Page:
The Dysfunctional Family

“The typical adult from a narcissistic family is filled with unacknowledged anger, feels like a hollow person, feels inadequate and defective, suffers from periodic anxiety and depression, and has no clue about how he or she got that way.” —Pressman and Pressman, The Narcissistic Family

One of the first things my psychologist told me on our first visit, is that I had already figured out what I experienced was abuse. She had said that many don’t even know what they have experienced was abuse… and she helped to guide me further to see that it was, or is.

Many of us are gaslit as children. 

That said, children of dysfunctional parenting have a hard time figuring out what is wrong and why they are feeling bad. Empty. It is because toxic families will deny anything is wrong in the first place. 

Toxic parents block emotional access!

Children from dysfunctional families learn very early that they are not important to their parents, and feel invisible. This is highly toxic. Children also learn to live with those dysfunctional rules. With all those rules, children also will allow toxic parents to use and abuse them — as there are no boundaries.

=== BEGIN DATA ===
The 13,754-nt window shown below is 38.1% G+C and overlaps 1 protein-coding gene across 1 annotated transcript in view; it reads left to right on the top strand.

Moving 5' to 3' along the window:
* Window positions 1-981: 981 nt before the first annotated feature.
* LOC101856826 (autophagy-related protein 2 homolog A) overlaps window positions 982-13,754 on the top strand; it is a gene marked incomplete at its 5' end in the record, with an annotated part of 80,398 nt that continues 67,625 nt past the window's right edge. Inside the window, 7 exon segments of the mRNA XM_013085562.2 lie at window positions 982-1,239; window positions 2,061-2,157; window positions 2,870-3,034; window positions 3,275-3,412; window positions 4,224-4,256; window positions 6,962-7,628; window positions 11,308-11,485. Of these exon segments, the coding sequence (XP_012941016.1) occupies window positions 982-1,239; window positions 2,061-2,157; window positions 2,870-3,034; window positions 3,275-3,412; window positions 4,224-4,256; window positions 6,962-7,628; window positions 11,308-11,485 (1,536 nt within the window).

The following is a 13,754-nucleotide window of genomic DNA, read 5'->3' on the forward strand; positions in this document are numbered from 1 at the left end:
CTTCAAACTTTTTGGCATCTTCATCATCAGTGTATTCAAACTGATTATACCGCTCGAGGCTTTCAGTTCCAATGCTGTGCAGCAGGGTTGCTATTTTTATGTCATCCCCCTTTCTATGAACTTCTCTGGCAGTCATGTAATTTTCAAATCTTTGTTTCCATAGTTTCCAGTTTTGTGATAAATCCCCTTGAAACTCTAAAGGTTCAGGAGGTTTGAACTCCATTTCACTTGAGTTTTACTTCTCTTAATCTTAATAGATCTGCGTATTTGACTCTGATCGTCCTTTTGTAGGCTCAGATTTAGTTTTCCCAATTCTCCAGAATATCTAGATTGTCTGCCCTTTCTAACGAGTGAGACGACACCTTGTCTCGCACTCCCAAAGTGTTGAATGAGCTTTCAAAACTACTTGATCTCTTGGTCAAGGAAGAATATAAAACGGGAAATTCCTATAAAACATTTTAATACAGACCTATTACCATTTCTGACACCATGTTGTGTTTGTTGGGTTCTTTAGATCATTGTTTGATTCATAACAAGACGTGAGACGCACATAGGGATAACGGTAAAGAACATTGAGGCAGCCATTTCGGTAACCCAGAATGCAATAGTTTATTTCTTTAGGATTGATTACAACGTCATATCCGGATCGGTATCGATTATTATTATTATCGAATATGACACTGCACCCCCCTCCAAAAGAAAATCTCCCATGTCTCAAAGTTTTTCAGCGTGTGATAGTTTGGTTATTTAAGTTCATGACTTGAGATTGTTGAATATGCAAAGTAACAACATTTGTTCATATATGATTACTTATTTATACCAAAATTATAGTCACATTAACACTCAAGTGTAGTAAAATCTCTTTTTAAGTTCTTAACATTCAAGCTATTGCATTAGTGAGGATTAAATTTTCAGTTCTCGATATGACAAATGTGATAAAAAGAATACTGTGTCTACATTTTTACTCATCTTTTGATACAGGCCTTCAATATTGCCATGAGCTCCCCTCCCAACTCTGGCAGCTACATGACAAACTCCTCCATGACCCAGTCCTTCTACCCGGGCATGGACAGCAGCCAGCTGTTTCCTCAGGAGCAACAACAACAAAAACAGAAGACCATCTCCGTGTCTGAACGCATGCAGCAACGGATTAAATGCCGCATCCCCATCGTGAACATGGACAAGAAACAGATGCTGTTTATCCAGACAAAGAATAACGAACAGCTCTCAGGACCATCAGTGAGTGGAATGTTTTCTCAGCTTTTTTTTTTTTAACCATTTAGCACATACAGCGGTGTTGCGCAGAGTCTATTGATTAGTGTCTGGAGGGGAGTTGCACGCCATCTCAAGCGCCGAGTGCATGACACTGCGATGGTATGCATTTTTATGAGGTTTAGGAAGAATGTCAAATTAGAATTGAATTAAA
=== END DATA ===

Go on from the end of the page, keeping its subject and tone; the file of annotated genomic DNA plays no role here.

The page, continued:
Here are some roles we are given from toxic parents:

1. The Invisible Child (The Lost Child)

This child will have a lot of neglect. They are what I’d say… forgotten. They are left feeling that they do not matter. They feel like they are an inconvenience. 

This Invisible Child will do anything to get their parents’ attention and get noticed. They may take on The Clown role to get attention. They are the lost child seeking attention never feeling worthy. They will spend a lot of time on their own and maybe very reclusive.